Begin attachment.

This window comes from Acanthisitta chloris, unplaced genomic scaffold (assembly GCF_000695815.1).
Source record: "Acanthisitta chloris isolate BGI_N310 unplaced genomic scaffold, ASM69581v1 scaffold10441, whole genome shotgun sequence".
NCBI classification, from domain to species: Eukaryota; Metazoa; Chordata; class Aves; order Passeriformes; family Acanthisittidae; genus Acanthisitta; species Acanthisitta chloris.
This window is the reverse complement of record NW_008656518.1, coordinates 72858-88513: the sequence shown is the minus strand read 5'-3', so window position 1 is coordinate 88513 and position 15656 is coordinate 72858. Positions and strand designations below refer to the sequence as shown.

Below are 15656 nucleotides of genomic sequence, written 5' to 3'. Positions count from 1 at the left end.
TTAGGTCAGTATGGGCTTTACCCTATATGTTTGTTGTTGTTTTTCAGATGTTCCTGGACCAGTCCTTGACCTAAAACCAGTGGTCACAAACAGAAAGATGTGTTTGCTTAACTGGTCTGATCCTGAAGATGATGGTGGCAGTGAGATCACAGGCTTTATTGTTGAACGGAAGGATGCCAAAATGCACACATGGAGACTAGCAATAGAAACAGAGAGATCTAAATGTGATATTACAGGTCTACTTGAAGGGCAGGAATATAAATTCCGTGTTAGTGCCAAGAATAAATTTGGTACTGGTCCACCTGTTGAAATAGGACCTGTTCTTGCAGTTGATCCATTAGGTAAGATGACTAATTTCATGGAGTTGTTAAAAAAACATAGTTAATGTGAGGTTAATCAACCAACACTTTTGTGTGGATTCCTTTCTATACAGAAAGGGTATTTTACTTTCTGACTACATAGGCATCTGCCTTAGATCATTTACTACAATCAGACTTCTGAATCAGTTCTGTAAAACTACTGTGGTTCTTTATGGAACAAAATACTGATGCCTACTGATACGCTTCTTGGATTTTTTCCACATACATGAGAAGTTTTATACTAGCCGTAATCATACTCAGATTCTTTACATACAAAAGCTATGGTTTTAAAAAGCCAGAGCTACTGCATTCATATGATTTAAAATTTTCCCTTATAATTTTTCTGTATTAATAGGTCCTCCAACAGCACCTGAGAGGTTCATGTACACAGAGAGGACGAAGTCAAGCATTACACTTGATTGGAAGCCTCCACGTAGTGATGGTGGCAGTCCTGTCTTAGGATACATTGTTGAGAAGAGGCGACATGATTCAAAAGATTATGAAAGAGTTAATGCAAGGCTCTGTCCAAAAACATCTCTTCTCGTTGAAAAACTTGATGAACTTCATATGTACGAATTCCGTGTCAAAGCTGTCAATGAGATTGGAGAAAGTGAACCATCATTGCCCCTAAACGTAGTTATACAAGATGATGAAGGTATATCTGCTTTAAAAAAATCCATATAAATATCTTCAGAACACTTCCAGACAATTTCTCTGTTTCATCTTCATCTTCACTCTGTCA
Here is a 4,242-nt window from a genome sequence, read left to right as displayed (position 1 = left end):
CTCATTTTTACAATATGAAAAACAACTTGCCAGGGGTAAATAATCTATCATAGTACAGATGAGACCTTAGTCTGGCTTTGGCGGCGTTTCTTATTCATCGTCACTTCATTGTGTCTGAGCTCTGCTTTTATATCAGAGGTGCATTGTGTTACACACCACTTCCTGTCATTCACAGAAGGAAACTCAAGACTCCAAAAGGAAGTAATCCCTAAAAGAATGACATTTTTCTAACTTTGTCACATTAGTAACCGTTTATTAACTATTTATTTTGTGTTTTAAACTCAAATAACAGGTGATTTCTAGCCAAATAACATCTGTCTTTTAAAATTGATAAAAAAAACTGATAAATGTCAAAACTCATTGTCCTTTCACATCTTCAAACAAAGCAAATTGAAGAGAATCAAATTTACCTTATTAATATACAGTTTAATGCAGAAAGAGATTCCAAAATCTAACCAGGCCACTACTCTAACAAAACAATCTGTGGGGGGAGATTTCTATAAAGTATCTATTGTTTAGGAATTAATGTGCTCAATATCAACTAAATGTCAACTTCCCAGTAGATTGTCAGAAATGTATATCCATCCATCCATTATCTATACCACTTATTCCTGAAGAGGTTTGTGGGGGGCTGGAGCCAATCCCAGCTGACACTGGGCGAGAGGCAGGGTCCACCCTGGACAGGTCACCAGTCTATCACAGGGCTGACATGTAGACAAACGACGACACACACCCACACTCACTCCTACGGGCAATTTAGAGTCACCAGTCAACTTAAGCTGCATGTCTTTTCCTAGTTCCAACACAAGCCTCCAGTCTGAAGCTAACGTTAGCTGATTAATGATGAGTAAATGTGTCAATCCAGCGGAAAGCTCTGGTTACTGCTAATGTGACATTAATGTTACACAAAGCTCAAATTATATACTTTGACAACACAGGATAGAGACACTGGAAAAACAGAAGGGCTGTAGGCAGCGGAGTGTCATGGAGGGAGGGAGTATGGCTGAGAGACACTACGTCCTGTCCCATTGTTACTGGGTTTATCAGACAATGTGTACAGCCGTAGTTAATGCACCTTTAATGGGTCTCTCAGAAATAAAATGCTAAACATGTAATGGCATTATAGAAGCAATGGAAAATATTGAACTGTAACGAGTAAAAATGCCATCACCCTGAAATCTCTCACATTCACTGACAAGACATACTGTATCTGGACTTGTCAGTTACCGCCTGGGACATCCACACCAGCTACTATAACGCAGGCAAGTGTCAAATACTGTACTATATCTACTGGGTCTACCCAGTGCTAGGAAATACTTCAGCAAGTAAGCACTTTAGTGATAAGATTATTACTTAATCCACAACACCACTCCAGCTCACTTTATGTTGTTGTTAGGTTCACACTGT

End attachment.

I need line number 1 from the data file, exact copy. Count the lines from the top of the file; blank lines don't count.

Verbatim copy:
This window comes from Acanthisitta chloris, unplaced genomic scaffold (assembly GCF_000695815.1).